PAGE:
HJ-ED-DHJHerald Journal Columns
October 16, 2006, Herald Journal

Social Security threat looms


Every day that passes, the likelihood that the Social Security system will crash gets greater and greater. We have wasted an entire decade for reform because Democrats claim they are worried the only reform Republicans want is private accounts. Now they’ve reached the point where they won’t even talk about reform, much less do anything about it.

A decade ago Sen. Bob Kerrey, D-Neb., argued that runaway Social Security would drain money away from other social programs that liberals care about. Bill Clinton’s Social Security commission came out in favor of personal accounts, also.

Now, Sen. Bob Bennet, R-Utah, proposes a progressive fix to Social Security that does not involve personal accounts. Are Democrats interested? Absolutely not.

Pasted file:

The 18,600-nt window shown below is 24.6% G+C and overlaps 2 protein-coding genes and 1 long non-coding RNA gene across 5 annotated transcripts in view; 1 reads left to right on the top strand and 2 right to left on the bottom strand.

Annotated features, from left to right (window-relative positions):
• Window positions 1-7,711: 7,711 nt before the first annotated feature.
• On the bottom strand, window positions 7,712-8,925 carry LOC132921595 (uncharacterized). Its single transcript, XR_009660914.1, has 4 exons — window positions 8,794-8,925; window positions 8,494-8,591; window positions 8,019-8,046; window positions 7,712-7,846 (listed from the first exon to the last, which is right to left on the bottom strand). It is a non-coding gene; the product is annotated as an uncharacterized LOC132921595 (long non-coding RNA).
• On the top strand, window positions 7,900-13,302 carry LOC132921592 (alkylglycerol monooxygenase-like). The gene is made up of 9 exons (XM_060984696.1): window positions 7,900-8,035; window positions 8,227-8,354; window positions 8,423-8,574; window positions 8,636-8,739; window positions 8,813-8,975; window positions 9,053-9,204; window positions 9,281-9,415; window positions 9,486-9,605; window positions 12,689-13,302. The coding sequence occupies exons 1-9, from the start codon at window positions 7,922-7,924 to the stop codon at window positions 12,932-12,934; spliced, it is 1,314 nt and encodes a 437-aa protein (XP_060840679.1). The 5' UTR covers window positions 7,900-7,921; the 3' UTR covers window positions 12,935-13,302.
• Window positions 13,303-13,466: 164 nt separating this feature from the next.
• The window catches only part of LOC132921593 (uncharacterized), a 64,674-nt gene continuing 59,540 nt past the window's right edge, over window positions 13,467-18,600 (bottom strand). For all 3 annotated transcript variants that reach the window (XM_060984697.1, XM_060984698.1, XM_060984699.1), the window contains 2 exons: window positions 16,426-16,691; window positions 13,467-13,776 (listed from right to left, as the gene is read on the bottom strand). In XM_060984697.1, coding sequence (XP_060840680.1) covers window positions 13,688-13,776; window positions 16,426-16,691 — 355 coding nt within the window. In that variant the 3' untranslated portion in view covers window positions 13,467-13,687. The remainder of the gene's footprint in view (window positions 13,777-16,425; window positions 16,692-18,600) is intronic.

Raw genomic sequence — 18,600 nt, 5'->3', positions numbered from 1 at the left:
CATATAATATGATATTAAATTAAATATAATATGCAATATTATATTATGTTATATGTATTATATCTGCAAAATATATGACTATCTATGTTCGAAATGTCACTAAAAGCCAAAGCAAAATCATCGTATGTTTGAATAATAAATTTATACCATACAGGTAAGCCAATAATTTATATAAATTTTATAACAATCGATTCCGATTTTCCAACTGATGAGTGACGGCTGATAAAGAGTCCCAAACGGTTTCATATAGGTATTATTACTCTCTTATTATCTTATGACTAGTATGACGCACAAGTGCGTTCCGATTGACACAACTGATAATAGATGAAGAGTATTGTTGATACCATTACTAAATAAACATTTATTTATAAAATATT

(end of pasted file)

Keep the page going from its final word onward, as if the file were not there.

Why am I worried? Social Security is a Ponzi pyramid scheme. The people who come in from the bottom pay the people at the top. As long as there are more people coming in at the bottom than at the top, the scheme continues. When the structure becomes top heavy with Baby boomers taking money out, and a smaller population group paying in from the bottom, the scheme will collapse.

There’s another problem that is developing, though. Social Security benefits were set up in the 1930s to benefit traditional married couples. Married couples make up a declining population.

Since 1970, the married share of whites dropped 10 percent, the married share of Hispanics dropped 14 percent, and the married share of African Americans dropped 22 percent, according to Sebastian Mallaby of the Washington Post.

Social Security benefits were not set up to protect singles. In the early 1990s, 2.4 percent of married retirees lived in poverty. But for divorced retirees, it was 21.2 percent, and the never-marrieds, it was 16.2 percent.

“If Democrats cared about poor women and minorities, they would be clamoring to reform Social Security. But instead, they get a childish gratification out of stamping their feet and refusing to discuss the subject,” Mallaby said Oct. 2.

We are running out of time to fix Social Security. Let’s at least talk about it.